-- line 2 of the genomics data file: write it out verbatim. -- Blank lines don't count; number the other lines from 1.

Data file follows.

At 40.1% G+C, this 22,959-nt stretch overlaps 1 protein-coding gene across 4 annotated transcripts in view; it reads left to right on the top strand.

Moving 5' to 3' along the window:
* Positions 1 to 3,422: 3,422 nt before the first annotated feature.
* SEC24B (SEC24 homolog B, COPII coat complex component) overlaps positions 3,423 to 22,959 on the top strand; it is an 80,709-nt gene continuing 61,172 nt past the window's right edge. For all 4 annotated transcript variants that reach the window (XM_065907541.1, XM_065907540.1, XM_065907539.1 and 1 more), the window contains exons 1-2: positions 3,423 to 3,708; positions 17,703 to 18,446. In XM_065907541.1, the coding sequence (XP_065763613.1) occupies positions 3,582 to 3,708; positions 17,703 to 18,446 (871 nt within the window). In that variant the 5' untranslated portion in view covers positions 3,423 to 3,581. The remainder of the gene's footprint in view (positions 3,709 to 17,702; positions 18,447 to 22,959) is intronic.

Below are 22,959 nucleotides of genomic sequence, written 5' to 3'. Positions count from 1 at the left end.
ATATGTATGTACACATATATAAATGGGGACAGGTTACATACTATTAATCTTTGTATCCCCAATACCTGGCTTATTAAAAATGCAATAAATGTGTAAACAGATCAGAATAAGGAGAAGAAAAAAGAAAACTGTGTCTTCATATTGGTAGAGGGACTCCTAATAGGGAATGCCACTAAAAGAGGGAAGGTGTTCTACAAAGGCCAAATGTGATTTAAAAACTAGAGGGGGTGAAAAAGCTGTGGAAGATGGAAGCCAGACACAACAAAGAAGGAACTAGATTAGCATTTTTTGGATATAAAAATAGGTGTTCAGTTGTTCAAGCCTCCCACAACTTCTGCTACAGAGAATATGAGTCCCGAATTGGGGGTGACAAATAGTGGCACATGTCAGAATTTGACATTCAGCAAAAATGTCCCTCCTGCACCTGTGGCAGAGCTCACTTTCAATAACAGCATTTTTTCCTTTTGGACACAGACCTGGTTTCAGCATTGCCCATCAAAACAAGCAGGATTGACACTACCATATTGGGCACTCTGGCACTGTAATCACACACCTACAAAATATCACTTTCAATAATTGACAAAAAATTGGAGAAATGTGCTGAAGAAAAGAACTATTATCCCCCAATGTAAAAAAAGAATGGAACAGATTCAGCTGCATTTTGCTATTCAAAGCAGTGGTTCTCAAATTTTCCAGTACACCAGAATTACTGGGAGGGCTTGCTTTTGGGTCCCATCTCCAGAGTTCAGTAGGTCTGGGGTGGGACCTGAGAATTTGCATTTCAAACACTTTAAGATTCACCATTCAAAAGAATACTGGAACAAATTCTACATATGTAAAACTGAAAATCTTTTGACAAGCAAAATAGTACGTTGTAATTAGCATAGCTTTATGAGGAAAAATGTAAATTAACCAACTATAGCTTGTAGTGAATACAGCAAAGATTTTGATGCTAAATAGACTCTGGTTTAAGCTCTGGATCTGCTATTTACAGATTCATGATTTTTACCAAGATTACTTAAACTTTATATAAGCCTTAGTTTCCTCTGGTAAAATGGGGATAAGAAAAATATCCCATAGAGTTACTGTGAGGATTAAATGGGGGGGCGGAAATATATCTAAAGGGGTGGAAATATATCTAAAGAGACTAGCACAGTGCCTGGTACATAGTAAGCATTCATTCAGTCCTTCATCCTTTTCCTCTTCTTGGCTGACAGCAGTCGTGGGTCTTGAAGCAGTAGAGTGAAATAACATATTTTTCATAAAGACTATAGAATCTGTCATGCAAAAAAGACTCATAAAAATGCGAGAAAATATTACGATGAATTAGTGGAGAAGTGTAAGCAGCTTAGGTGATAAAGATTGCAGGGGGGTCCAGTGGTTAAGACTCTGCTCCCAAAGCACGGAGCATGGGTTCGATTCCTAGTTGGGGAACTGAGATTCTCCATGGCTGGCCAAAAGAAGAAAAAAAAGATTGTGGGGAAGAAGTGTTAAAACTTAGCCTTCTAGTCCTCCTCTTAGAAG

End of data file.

Moving 5' to 3' along the window: